Recently we met a real estate executive who had the preference of using a $2 business card scanner app to maintain contacts instead of organization's own business contact manager. It reminded us of another instance during our survey study when we came across a sales manager who used personal spreadsheets for documenting opportunities instead of using company's sophisticated CRM system
Nothing is wrong with personal app or individual's spreadsheet. But an organization's viewpoint is very different:
1. The business card reader app is usually for personal use. The data stays in the user's phone, in the same way the spreadsheet might stay in the user's own folder. The organization does not benefit from it. Since it is a personal system and not used by entire organizations, contacts do not get consolidated and relationship intelligence cannot be derived from it. The CRM is unable to see this data or capture the details of the handshake. The question of Who Knows Who? Cannot be effectively answered.
2. The OCR data in business card readers cannot be trusted - It will be to be double-checked and edited manually for accuracy. The business card is a work of art and in its scanning there is a big probability of parsing error. The way the photo is taken also makes a massive difference to the OCR parser's output. For full accuracy, companies like us use human transcription. Our users just take a photo of the card and confidently assume that accurate data will arrive. The data can be trusted and can be acted upon with confidence in enterprise-wide campaigns, marketing automation or CRM. This is not possible with a personal OCR based app.
3. There are practical areas where OCR will just fail. We have seen scribbled data coming from post-it notes, paper napkins and from photos of contact information from the boards. Then there are countless examples of numbers and email addresses manually corrected on business cards. In addition, we have seen cases where the photo of 'Bill To' field of purchase orders are taken instead of business cards. Product warranty cards with handwritten data now accounts for a large volume. These are very difficult cases for a business card scanning app.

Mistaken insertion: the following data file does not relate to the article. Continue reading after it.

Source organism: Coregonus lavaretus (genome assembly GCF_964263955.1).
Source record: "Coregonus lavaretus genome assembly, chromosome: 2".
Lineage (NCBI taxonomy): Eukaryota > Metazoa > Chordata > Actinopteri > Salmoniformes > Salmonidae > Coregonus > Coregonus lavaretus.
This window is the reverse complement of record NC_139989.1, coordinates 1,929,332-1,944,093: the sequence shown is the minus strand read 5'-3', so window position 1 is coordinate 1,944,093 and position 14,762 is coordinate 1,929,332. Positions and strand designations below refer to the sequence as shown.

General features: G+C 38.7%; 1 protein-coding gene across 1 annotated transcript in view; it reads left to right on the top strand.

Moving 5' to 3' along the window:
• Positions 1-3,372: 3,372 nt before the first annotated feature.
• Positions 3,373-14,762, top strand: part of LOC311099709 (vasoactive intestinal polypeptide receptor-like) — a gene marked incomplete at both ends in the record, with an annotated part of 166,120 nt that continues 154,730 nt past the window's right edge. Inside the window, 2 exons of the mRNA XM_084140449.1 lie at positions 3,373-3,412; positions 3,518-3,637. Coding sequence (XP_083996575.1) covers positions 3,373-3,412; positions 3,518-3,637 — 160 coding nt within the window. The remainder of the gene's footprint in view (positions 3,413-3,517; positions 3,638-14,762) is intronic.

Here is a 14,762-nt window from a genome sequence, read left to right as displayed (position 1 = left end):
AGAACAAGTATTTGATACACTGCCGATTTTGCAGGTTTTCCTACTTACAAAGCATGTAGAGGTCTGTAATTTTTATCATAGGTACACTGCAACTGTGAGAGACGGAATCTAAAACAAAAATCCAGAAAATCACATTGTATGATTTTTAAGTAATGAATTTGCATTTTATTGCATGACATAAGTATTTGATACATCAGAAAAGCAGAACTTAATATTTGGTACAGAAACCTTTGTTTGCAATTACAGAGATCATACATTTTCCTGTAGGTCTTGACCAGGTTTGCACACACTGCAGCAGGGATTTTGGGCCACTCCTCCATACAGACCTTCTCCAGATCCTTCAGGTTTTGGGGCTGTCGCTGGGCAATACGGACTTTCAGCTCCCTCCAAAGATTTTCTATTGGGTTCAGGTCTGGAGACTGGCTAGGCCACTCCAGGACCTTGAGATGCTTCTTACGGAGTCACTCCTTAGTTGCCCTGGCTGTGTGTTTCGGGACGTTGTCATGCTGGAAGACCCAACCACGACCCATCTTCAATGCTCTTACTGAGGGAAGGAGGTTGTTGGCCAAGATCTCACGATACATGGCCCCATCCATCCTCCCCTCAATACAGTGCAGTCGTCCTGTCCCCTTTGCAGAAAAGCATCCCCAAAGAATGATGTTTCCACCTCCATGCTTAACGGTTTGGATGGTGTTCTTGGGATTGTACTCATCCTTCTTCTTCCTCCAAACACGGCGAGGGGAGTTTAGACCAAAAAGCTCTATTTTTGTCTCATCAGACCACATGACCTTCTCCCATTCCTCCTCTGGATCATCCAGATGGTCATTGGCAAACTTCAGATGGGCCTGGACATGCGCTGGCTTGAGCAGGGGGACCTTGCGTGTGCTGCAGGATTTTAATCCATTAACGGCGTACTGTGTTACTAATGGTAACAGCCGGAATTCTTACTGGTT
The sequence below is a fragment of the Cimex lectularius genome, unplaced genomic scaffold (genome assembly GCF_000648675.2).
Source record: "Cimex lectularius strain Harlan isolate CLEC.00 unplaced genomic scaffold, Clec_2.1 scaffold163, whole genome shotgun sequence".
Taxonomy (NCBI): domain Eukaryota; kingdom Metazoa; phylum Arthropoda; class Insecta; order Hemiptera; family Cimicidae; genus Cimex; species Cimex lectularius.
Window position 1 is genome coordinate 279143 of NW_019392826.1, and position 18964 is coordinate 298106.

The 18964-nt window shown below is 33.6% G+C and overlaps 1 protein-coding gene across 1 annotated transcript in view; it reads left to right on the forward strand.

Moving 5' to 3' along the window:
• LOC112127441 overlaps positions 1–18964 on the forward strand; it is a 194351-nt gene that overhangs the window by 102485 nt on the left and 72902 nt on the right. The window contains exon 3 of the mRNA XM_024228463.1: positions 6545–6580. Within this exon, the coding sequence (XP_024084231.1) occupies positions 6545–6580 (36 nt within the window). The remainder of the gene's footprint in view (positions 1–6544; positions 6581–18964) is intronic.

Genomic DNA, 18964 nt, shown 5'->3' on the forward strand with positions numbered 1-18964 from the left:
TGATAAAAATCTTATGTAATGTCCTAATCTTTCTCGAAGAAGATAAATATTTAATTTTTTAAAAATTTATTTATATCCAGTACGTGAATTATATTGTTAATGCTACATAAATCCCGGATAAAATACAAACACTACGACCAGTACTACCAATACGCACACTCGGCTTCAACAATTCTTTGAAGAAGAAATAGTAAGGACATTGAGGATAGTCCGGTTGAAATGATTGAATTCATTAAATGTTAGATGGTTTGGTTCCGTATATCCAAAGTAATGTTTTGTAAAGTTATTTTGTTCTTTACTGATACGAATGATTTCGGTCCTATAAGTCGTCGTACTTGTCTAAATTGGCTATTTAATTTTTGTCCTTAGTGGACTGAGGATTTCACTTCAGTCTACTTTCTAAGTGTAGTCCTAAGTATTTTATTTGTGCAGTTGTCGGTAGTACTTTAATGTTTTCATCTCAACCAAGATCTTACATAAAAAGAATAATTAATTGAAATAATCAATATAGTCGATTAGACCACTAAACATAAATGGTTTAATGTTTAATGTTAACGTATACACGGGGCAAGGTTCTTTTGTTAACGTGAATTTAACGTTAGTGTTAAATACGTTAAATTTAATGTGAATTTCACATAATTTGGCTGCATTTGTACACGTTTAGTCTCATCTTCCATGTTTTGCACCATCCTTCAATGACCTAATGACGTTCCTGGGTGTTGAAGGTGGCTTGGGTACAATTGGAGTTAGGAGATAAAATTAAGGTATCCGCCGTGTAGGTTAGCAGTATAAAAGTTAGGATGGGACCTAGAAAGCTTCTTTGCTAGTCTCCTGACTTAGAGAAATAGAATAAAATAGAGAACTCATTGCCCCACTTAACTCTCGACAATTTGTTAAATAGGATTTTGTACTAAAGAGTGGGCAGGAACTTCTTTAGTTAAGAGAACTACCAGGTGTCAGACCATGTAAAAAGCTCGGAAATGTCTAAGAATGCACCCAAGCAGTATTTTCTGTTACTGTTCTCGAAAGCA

4. While the native integration with CRM and other systems as a natural advantage for enterprise contact manager, we also have to consider the capability of the system to adapt to the customer's environment. One of our user has added over 30 custom fields to the contact record. Another one has over 200 tags and equal number of reports for their users so that all get consistent viewpoint. And there is another who is using us only because of its capabilities to capture and share notes where the history of every interaction is captured and instantaneously shared within the organization and sent to CRM. These are difficult with OCR based business card scanning app meant for personal use.
5. Lastly, as compared to a mobile OCR app, an enterprise contact manager is generally an end to end platform. There is a feature-rich back-end application and a highly flexible front-end which can be used by everyone within the company, its contractors, temporary staff and even by untrusted partners. There are multiple layers of security and the data is viewed accordingly based on the perspective of the user.
We are not against business card OCR based apps. But we argue that the contact data is more valuable to the organization when it is shared between its teams, is centrally captured and integrated with CRM, instead of being held in a digital personal rolodex with questionable accuracy.